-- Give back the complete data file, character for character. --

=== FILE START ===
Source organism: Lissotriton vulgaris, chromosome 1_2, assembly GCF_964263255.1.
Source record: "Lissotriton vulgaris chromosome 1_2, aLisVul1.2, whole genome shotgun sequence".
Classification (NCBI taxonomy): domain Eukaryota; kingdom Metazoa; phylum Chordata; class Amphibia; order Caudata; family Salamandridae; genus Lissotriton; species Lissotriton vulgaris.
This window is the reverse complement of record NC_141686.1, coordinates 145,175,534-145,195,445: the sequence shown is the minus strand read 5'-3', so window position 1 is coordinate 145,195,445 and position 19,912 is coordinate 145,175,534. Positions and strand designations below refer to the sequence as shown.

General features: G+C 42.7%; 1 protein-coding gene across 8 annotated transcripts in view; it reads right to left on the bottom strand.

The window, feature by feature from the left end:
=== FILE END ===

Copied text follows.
Source organism: Lissotriton vulgaris, chromosome 1_2, assembly GCF_964263255.1.
Source record: "Lissotriton vulgaris chromosome 1_2, aLisVul1.2, whole genome shotgun sequence".
Classification (NCBI taxonomy): domain Eukaryota; kingdom Metazoa; phylum Chordata; class Amphibia; order Caudata; family Salamandridae; genus Lissotriton; species Lissotriton vulgaris.
This window is the reverse complement of record NC_141686.1, coordinates 145,175,534-145,195,445: the sequence shown is the minus strand read 5'-3', so window position 1 is coordinate 145,195,445 and position 19,912 is coordinate 145,175,534. Positions and strand designations below refer to the sequence as shown.

General features: G+C 42.7%; 1 protein-coding gene across 8 annotated transcripts in view; it reads right to left on the bottom strand.

The window, feature by feature from the left end: